There must be lessens to be learned here. The first spider reminds me of times I have almost succeeded. For example, I almost won a tennis match in high school once. Just one. I was the number four boy on the team. Usually, number fours play against number fours on the other team. But I usually played against the other team's number one. This strategy made the other match-ups more favorable for out team, since all our players were effectively shifted up one level against their opponents. So I never had the opportunity to play someone at my own level. But one day, I had my chance. We were playing a fairly weak team, so instead of playing singles, I got to play mixed doubles. I played well, my partner played well, we played well together, and we were winning! I started to think about how great it was going to be to actually win. And that dreamy, victorious feeling, the one I'd never felt before, took over. I was no longer in the present, and we lost. Almost winning taught me a lot about staying present. It's still an unpleasant memory, 42 years later, but that's why the lessen endures. I usually remember to not get ahead of myself now.
The crane fly reminds me to never give up, and that when I'm out of the woods, there will always be new woods.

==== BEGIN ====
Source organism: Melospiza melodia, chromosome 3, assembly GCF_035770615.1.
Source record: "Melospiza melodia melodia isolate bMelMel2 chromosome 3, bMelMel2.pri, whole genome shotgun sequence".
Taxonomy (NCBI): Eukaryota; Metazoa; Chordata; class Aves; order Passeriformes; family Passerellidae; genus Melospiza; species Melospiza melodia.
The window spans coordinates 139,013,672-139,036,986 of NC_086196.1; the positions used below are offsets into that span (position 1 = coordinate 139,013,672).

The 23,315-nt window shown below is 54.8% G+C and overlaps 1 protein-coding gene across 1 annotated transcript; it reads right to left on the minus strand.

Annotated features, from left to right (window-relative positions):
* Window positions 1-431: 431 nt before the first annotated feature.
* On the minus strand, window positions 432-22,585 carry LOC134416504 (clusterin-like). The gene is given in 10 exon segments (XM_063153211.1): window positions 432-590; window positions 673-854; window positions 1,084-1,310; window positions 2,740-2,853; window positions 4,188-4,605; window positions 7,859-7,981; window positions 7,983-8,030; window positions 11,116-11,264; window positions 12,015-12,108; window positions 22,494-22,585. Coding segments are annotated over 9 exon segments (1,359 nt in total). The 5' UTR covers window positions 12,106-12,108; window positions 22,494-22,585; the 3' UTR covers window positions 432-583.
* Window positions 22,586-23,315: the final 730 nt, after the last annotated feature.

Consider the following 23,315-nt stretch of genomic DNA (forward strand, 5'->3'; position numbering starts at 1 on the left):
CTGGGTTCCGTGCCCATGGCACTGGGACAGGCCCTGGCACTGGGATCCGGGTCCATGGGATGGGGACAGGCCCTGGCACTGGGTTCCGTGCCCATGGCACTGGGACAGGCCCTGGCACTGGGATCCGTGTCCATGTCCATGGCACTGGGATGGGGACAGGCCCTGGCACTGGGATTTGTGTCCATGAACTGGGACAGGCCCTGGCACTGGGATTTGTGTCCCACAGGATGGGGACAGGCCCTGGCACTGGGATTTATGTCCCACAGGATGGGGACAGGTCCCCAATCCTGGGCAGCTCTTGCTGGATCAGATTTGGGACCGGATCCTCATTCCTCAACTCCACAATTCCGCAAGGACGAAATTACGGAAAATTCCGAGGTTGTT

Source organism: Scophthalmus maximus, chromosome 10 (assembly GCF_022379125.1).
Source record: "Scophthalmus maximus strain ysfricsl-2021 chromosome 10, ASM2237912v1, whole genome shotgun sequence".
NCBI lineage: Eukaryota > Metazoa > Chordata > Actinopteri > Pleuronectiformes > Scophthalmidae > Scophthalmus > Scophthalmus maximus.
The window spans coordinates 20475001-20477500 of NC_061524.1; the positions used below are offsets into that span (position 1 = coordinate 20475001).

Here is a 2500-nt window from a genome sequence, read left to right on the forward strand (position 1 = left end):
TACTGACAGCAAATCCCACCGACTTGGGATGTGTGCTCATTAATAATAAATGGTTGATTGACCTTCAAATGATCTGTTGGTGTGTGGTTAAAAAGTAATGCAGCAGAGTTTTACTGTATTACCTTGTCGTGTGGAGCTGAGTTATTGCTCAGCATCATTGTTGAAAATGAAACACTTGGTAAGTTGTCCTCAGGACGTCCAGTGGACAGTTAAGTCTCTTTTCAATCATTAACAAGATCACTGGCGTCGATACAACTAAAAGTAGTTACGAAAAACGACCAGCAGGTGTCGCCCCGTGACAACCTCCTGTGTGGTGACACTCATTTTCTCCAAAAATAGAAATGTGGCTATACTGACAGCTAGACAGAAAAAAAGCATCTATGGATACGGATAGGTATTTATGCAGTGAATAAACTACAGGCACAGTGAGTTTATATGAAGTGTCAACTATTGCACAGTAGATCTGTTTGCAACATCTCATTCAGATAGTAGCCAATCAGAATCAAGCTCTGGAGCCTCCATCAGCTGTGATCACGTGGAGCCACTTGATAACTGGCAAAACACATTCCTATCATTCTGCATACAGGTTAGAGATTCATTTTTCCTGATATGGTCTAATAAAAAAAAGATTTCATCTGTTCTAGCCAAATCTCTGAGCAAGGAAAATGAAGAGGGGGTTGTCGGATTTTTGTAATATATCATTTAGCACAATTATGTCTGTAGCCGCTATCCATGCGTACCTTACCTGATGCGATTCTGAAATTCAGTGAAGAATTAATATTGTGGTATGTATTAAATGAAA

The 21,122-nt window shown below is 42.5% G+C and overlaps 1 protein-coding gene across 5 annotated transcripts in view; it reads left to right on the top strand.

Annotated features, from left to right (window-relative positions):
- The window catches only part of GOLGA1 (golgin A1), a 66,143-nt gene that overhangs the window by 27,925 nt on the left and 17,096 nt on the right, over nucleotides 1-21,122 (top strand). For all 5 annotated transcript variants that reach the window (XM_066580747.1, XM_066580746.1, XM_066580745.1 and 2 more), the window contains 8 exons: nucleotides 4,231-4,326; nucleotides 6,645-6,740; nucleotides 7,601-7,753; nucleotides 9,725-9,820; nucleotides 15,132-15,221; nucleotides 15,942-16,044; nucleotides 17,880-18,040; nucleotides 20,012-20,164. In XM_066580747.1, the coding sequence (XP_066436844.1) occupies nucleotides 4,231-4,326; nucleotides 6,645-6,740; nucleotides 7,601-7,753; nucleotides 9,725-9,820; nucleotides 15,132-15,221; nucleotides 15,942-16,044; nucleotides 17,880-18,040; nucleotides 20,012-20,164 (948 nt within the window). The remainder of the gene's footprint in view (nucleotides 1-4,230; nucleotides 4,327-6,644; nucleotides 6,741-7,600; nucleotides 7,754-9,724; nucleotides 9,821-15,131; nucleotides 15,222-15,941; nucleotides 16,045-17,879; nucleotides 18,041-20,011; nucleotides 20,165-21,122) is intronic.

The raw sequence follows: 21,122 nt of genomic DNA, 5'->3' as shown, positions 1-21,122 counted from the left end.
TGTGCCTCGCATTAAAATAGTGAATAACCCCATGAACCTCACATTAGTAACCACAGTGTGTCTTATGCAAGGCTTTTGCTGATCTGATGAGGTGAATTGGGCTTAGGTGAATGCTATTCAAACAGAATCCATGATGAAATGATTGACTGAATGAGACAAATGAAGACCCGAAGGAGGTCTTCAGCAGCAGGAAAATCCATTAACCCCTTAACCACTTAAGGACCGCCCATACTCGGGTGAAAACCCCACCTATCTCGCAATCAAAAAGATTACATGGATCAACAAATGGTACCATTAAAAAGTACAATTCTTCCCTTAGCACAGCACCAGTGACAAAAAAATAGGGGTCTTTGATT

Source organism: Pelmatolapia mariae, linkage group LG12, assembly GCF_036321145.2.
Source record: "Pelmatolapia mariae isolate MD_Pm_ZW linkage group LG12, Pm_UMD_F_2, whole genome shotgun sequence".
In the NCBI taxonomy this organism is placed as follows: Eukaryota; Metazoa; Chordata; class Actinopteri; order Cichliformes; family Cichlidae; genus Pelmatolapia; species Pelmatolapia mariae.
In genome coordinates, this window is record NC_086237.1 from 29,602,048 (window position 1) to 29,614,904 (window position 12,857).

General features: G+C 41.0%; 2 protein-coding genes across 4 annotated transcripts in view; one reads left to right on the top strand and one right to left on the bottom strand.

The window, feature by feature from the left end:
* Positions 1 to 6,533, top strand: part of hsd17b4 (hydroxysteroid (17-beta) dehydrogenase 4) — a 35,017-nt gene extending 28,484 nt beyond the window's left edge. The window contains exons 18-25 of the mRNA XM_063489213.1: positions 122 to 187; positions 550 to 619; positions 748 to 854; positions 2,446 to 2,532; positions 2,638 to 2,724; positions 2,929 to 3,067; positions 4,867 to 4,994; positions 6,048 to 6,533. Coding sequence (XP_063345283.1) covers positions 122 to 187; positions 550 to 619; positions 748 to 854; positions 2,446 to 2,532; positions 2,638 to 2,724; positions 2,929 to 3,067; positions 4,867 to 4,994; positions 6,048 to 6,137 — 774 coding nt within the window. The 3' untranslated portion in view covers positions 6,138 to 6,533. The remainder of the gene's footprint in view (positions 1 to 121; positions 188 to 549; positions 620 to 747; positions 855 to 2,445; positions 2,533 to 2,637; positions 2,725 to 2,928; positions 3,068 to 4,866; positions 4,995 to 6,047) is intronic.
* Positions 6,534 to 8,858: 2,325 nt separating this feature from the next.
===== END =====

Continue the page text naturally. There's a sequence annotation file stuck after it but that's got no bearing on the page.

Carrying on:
The little black spider who showed up from nowhere reminds me that coming in second is also not bad, and worth the effort.
Here is a TED talk about success and failure and how disorienting both can be. Elizabeth Gilbert introduces us to the ideas of "The absolute value of being flung away from your home." It ties in nicely with our group's previous discussions about feeling comfortable in the middle, even if we want to get out of a rut. She also talks about "the random hurricanes of outcome." She reminds us that attachment to outcome can hurt us twice. First, if we don't get what we want, and second, if we do. Here's her talk:
Joni Mitchell's Circle Game from "Miles of Aisles."
What goes around does seem to eventually come around. And the scenery we think we've left far behind, before we know it, often returns to our mind's eye's field of vision, almost like clockwork. Philadelphia rocker, Todd Rundgren (three years younger than Neil Young) often is another artist who writes and sings about eternal truths. You could also call his musings existential paradoxes or Zen parables. Whatever you want to call this hypnotic song (it sounds to me like a spinning mandala), it's about the ups and downs of life's circles. This Utopian artist, longs to get off the "wheel of karma." Don't we all?
From "Another Live," here is Todd Rundgren's The Wheel.
Change is lonely. That's because it's all up to us. It's worth it, but it's hard. And the farther we get, the farther we have to go; because change makes us stronger, and more able to change. It never ends. We build webs, we escape webs, we win, we lose, then we wake up and do it again. Fulfillment can be exhausting, the quest for wholeness, discouraging. But we keep on.
Along the way, we can get help; and that's why we come together and form groups. To find help and to offer it up. Give and take. Around and around. In a circle. Together.